If 2017 was good, 2018 was even better. See NCCI Report and click on WC Premium. The average loss ratio declined to 83% which was the lowest loss ratio since the 1930s. The “pretax” gain increased to 26% and while “investment” profit was down, that is surely not the case now with the current ever ascending stock market.
And it’s just not the NCCI states which are experiencing such profitability. Ohio is a “monopoly” state where rates are set by a state agency. It has become a yearly political rite where the Governor goes to the state company’s headquarters to announce a “dividend” to be returned to Ohio employers. The “dividend” just announced was 88% of the premium charged. Suffice it to say, the state agency grossly overcharged employers but the politicians get credit for returning the overcharges which are likely just applied to the next year’s premium.
BWC Board OKs $1.5B Rebate for Ohio Employers
COLUMBUS, Ohio – The board of directors for the Ohio Bureau of Workers’ Compensation approved a proposal Friday from Gov. Mike DeWine to send $1.5 billion of the agency’s revenues to Ohio employers covered by the BWC system.
The $1.5 billion equals 88% of the premiums employers paid for the policy year that ended June 30, 2018 (calendar year 2017 for public employers), the agency said.
Published by The Business Journal, Youngstown, Ohio. June 28, 2019
Workers compensation premium rates (dollars per $100 of payroll) have been declining for the last 20 years. At the same time the insurance industry has led a national campaign to reduce benefits arguing that insurance rates are too high and, in many states, have been successful in restricting benefits or limiting access to doctors.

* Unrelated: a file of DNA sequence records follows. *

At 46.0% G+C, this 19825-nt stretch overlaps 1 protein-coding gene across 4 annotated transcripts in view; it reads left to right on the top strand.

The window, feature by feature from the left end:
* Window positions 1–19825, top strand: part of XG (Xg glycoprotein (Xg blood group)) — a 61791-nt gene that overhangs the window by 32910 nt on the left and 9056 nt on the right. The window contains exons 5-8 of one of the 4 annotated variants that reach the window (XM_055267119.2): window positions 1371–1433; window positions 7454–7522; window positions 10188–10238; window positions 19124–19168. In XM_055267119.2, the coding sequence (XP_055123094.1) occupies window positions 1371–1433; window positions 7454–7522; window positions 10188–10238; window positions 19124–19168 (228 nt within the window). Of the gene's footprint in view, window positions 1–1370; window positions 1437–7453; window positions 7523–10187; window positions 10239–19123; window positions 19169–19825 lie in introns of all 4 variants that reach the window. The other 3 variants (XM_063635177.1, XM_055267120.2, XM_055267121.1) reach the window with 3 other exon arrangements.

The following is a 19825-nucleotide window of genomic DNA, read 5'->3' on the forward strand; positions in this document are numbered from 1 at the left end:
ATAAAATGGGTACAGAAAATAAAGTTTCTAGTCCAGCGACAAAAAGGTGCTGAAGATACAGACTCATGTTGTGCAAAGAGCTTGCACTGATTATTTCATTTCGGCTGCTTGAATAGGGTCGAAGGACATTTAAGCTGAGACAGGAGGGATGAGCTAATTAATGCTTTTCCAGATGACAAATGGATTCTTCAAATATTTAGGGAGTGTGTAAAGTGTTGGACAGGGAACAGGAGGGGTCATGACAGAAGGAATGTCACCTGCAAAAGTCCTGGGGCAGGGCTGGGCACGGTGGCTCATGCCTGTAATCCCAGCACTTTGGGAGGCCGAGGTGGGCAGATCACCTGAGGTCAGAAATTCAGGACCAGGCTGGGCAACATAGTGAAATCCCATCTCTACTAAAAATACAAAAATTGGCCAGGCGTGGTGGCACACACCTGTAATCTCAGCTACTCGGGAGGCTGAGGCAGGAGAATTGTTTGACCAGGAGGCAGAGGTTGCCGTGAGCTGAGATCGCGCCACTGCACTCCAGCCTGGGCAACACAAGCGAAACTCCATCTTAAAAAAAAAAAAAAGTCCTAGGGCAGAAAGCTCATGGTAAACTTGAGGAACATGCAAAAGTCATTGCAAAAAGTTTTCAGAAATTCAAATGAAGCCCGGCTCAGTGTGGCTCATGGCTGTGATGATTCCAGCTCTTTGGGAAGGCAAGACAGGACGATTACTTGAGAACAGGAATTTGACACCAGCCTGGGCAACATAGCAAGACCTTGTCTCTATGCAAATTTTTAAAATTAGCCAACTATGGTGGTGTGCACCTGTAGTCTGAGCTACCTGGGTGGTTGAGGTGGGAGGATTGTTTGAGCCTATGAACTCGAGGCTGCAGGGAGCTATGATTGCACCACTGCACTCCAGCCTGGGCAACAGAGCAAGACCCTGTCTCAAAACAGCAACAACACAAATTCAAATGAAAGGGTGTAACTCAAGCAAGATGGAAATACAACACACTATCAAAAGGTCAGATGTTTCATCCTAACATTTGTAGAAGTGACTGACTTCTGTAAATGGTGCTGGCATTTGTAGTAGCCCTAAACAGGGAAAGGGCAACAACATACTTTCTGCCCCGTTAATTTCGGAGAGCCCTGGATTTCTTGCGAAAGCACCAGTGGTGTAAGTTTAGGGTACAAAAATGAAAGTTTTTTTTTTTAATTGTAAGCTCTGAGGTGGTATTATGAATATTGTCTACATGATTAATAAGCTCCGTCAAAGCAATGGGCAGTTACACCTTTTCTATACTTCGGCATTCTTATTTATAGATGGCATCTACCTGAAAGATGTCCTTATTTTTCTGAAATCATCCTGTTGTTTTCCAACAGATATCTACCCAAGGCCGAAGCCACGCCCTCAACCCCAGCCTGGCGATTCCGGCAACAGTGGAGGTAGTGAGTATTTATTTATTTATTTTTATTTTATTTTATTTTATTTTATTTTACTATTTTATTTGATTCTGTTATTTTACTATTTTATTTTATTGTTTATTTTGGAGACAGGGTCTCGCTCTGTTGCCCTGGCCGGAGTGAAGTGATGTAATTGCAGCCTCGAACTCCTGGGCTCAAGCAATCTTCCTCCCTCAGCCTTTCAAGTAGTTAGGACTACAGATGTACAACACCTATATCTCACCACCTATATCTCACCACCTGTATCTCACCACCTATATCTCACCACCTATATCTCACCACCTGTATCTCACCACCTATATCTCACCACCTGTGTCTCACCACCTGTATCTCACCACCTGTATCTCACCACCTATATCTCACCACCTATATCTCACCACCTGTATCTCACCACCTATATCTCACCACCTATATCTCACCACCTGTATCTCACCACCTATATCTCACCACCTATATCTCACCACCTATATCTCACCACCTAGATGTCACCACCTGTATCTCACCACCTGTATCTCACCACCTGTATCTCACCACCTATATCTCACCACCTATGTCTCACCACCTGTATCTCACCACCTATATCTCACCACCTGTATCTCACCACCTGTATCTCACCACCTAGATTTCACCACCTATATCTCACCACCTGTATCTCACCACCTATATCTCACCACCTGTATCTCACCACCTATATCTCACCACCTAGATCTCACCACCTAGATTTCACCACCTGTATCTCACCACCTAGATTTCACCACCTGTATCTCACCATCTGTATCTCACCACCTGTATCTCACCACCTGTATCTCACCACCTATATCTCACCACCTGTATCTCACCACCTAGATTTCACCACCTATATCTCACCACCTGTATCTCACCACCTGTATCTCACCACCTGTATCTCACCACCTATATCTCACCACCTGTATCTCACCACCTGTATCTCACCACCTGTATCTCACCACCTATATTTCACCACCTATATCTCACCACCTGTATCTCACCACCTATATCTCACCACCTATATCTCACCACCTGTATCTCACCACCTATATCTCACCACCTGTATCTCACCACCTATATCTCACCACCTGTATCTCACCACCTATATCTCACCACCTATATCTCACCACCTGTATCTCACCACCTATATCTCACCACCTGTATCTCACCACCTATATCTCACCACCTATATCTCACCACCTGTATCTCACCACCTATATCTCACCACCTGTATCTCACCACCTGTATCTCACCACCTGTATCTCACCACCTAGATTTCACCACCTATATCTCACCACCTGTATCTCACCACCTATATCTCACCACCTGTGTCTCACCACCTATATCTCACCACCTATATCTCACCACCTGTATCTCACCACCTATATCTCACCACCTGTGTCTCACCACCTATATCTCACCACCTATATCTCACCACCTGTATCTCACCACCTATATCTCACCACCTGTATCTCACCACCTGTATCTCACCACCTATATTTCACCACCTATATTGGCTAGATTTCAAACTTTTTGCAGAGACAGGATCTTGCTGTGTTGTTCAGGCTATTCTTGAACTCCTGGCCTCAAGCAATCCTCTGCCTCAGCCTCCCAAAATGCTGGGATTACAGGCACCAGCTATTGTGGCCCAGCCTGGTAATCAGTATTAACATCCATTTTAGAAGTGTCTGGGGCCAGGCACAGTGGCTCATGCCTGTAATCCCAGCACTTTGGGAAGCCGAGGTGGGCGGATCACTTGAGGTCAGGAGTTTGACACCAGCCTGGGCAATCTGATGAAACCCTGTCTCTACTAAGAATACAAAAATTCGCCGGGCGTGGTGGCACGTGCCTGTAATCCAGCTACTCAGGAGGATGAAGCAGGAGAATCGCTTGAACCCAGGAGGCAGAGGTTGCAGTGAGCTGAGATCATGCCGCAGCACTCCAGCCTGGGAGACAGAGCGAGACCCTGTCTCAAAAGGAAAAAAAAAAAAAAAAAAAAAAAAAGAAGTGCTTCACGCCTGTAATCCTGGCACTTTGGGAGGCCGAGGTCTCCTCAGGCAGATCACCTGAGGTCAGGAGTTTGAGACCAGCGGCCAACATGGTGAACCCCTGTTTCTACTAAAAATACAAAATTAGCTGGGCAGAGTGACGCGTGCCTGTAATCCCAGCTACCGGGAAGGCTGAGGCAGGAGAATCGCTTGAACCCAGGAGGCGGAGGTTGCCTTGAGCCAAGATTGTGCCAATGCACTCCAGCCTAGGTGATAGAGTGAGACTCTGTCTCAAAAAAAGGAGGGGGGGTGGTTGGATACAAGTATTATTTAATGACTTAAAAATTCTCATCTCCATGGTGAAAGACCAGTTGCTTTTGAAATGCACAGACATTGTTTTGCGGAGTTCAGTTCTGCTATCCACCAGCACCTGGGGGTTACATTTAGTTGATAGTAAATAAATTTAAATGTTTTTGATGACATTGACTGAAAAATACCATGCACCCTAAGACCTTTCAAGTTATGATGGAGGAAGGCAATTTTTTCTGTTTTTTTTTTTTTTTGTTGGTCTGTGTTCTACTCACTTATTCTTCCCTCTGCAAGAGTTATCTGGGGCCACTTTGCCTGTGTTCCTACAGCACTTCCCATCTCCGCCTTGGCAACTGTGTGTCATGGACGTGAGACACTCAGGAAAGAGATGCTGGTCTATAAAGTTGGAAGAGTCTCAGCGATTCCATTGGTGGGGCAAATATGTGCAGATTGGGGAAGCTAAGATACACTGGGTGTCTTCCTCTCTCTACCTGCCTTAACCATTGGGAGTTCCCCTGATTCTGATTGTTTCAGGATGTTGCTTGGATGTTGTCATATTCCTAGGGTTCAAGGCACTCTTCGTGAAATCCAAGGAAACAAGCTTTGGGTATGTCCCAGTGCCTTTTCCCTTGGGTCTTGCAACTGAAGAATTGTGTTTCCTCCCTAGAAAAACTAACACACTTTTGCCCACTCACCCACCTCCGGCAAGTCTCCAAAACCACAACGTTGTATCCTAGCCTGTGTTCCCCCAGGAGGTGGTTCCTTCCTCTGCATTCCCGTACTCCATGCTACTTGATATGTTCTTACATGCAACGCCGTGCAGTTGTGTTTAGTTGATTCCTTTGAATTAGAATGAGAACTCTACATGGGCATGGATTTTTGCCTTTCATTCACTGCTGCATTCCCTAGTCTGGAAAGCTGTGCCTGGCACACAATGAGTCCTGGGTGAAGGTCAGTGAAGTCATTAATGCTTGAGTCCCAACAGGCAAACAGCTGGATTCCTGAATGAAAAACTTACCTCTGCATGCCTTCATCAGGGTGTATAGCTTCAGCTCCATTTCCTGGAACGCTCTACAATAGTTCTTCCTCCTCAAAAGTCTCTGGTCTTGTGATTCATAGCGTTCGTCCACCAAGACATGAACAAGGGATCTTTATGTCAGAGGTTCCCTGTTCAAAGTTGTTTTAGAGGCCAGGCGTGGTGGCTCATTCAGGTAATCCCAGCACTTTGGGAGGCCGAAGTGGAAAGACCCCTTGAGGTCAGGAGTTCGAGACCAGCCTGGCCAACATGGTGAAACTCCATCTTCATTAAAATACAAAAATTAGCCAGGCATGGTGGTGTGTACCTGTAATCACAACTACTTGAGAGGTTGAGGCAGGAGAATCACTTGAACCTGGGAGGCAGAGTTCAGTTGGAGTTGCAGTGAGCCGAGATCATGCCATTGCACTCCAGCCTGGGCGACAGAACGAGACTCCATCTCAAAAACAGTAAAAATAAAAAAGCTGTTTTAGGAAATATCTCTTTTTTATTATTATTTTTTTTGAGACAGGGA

Groups like ProPublica and National Public Radio (NPR) say that the reason for the premium decline is numerous legislative changes to take away worker benefits. See “INSULT TO INJURY, The Demolition of Workers Comp,” www.propublica.org, March, 4, 2015. The United States Department of Labor issued a 43 page report on October 5, 2016 which confirms the ProPublica/NPR position and concluded that states have decreased benefits and created hurdles to medical care.
The workers compensation system was created as a “grand bargain” between employers and their employees. Employees would give up their right to sue for improper working conditions in exchange for a “no fault” compensation system. However, the current fairness of that “bargain” is now certainly in doubt.
So where does that leave us? PRI and the physician community will continue to resist insurance company legislative and regulatory “reforms” by pointing out that the only beneficiary of such “reforms” is the insurance industry and the “losers” are workers and their treating doctors.
The current round of “reforms” are the creation of medicine “formularies” limiting doctors to certain insurance company preferred medicines in treating their patients or proposals to do away with doctors’ ability to dispense appropriate medicines. Once again, insurers argue that there are cost benefits to be achieved. In making the case against these “reforms,” the physician community will be armed with the insurance industry’s own reports such as those provided by NCCI which demonstrate unprecedented and historically high profits which don’t appear, in almost all cases, to be returned to employers.